Web 3.0 has arrived. But, what are they, and where did Web 1.0 and 2.0 go?
First, Web 1.0 or “Static Web” (1991-2004) refers to the period when the vast majority of Internet users were just consumers of content on static pages, like a one-way highway. The content came out of the server’s file system instead of a database.
There were also no algorithms to filter Internet pages, so it wasn’t easy to find relevant information. Little or no user interaction occurred.
But what comes next?
What exactly is Web 3.0, what will it look like, and how will it change our lives?
What is Web 3.0, and why is it important?
Web 3.0 (also called the “Semantic Web”) is believed to be intended to “automatically” interact with home systems, people, and devices.
As such, the content creation and decision-making processes involve both humans and machines, enabling the intelligent creation and distribution of highly personalized content directly to all internet users.
Imagine something like a new kind of Internet that accurately interprets and understands everything input and transmitted, whether through text, voice, or other means.
One in which all the available content is more adapted to you than ever.
Also, where the network itself allows participants to interact publicly or privately without a trusted third party. Any person (user and provider) can participate without the authorization of a governing body.
Experts describe Web 3.0 as a possible solution to their concerns about the excessive centralization of the web in a few “Big Tech” companies. This would improve security, scalability, and data privacy to levels not seen on Web 2.0 platforms.
Some of these visions are based on the concepts of “decentralized autonomous organizations” (DAOs), which seek to allow many people to have equal ownership and governance in an organization.
Decentralized finance (Defi) is another crucial concept in which users exchange currency without bank or government involvement. Sovereign identity allows users to identify themselves without relying on a centralized authentication system like OAuth.
Particular interest in Web 3.0 skyrocketed towards the end of 2021 due to enthusiasm for cryptocurrencies, investments from technologists, and high-profile companies.
How does Web 3.0 work? (Examples)
Web 3.0 takes everything we’ve said about Web 1.0 and 2.0 and goes a step further, making the Internet accessible to everyone anywhere, anytime.
It is even expected that all devices will be connected to the Internet through IoT technology (Internet of Things, translation of Internet of Things). Not only computers or smartphones will be used.
This is just the tip of the iceberg of the possibilities that Web 3.0 can bring to modern society. Let’s look at other scenarios in which Web 3.0 can be implemented:
1. Decentralized Information: Currently, we obtain information on the Internet from various servers and databases located in different parts of the world. Unsurprisingly, more than 50 percent of these data centers are collectively owned by Amazon, Google, and Microsoft.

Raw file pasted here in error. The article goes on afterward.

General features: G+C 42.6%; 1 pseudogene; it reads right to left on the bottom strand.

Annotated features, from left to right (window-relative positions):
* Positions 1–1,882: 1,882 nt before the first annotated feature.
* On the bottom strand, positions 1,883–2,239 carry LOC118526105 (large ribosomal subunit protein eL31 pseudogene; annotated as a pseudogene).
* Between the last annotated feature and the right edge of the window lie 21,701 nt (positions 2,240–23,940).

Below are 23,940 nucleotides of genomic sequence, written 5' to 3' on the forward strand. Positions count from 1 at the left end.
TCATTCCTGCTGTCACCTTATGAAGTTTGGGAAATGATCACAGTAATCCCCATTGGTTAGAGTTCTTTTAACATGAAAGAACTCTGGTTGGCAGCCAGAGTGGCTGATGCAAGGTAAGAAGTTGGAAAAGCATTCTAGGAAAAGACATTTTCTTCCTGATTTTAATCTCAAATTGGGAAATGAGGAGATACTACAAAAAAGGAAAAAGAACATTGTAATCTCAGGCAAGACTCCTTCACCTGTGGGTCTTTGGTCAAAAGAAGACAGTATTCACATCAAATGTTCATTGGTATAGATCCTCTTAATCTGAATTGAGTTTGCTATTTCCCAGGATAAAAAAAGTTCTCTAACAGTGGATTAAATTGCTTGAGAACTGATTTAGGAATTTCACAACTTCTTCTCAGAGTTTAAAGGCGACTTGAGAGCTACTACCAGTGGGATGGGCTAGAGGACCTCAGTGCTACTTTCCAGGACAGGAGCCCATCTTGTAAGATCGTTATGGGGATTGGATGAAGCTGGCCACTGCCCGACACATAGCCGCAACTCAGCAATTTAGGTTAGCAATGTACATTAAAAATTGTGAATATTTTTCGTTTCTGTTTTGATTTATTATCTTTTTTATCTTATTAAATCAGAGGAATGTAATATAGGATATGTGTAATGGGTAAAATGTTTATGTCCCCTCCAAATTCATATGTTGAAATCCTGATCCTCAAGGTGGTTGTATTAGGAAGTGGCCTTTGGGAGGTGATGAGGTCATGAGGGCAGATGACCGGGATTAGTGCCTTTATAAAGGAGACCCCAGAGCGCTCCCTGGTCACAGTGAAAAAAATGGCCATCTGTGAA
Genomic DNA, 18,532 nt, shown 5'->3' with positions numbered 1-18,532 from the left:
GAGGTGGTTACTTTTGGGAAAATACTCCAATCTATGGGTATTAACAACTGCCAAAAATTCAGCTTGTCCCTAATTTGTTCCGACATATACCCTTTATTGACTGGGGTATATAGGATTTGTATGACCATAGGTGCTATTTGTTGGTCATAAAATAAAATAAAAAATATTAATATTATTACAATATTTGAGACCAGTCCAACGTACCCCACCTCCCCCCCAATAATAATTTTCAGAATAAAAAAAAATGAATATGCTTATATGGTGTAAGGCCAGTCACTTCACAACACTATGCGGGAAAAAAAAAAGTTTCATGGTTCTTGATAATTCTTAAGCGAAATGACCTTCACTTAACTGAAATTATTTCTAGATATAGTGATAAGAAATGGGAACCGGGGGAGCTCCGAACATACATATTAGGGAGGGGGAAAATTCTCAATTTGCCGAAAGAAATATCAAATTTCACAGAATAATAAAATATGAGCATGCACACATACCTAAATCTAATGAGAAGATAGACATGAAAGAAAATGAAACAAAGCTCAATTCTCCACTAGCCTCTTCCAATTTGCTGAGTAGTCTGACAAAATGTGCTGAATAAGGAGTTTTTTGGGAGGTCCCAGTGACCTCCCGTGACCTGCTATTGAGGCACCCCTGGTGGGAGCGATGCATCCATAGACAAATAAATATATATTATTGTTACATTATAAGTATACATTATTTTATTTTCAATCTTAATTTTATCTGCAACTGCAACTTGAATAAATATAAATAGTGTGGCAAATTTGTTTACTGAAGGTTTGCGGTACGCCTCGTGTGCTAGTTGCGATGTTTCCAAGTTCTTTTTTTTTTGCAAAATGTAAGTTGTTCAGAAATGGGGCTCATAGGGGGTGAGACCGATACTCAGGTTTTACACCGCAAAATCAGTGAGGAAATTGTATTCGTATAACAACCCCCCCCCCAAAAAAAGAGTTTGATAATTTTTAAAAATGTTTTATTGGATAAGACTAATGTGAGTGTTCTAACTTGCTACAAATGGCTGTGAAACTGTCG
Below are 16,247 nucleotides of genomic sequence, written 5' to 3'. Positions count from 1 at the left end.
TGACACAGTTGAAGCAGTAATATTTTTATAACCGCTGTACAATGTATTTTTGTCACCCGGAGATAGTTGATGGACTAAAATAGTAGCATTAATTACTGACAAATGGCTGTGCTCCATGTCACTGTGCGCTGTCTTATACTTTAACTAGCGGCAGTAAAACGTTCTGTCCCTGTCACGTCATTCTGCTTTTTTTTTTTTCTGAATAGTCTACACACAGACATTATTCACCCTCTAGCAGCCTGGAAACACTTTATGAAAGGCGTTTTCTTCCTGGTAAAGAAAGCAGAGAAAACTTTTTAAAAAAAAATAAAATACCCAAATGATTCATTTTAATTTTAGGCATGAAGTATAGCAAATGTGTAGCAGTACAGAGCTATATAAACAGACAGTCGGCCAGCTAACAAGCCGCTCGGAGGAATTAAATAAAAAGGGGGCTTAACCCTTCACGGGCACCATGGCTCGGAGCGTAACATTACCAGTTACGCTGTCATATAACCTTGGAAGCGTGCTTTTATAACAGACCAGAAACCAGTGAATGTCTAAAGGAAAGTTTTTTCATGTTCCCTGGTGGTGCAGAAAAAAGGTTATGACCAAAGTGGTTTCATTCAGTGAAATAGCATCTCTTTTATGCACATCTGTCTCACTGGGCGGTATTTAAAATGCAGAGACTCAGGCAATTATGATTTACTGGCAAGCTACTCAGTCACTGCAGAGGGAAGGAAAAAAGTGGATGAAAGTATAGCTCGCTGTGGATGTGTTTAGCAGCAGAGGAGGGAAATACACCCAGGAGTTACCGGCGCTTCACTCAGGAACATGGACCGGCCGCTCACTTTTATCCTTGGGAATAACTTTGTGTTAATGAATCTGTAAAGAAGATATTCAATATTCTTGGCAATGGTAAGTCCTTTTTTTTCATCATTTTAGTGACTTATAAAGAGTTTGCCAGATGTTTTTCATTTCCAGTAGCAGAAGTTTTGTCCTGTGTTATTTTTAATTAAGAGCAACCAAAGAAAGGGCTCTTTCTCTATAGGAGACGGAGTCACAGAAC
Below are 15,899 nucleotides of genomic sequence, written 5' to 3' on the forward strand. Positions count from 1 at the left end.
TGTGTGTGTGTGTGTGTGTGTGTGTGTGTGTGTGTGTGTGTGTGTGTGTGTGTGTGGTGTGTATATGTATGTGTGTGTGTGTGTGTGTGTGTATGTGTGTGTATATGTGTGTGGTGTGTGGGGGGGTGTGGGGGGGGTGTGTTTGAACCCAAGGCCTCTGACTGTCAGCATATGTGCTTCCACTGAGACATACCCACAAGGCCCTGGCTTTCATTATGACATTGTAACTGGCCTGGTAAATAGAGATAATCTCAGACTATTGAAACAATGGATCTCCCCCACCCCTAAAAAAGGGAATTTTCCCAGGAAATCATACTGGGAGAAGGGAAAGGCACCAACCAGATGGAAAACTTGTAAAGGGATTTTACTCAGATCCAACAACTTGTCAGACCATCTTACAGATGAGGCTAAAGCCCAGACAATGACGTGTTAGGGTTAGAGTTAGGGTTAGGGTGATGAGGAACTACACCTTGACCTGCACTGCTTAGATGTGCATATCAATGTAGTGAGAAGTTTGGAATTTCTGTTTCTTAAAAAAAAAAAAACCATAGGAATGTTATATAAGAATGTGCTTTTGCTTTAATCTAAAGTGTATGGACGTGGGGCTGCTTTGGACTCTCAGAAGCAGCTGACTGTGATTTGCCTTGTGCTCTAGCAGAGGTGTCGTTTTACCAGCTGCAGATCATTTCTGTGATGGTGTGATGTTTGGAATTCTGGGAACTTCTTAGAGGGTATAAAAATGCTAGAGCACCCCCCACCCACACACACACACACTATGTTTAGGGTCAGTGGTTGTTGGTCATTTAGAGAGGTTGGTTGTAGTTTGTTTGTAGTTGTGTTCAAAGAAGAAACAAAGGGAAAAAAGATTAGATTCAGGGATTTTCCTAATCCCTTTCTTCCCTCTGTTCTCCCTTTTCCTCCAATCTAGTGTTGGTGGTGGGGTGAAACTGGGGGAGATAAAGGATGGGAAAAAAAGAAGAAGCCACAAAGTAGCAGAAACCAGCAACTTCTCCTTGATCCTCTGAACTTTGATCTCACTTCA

In Web 3.0, data will be stored in decentralized cloud networks and autonomous storage units. Therefore, it will not depend on any centralized data center to provide information to users.
2. Financial Transparency: In its purest form, the Web 3.0 economy is transparent and permissionless, giving stakeholders confidence that third parties are not controlling outcomes in their favor.
This form of creative sponsorship is becoming more popular every day as it is much more creator-friendly than current options.
3. Greater Efficiency: Societies can become more efficient when the intermediaries are removed from industries, reducing the search for third parties and returning this value directly to users and providers in a network.
Participants can collaborate to solve previously intractable problems through modern mutual ownership and governance of these new decentralized intelligence systems and sophisticated economic incentives.
4. Artificial Intelligence: Although AI is already being used in Web 2.0, it is still predominantly human-based, opening up space for corrupt behavior.
Therefore, it is planned to apply more advanced artificial intelligence over the Internet to distinguish genuine from fake and thus provide reliable data.
5. Open Source: The open-source nature of Web 3.0 allows contributors to work on technology features from day one without the need to hack and leak proprietary code.
Individuals, companies, and developers are beholden to the whims of centralized authority, forced to adapt to the uncontrollable product or term changes.
6. 3D Graphics: In addition to experiencing the Internet on a 2D screen, in Web 3.0, you will be able to participate in a greater variety of 3D environments. For example, visiting the 3D VR version of any historical place you are looking for or playing video games with this same technology; trying on clothes on your virtual self before shopping, or spending time in an immersive metaverse collecting virtual assets.
Of course, nothing is perfect. Even in Web 3.0 and especially at the beginning of the adaptation, specific moderation problems (such as those faced by 2.0 platforms) will continue to exist. This is especially true due to its decentralized nature.
But the good news is, as more platforms emerge to serve small, niche communities (rather than a single entity that communicates to everyone), they will be less affected by the problems attracting mass audiences with other outreach ones. Global.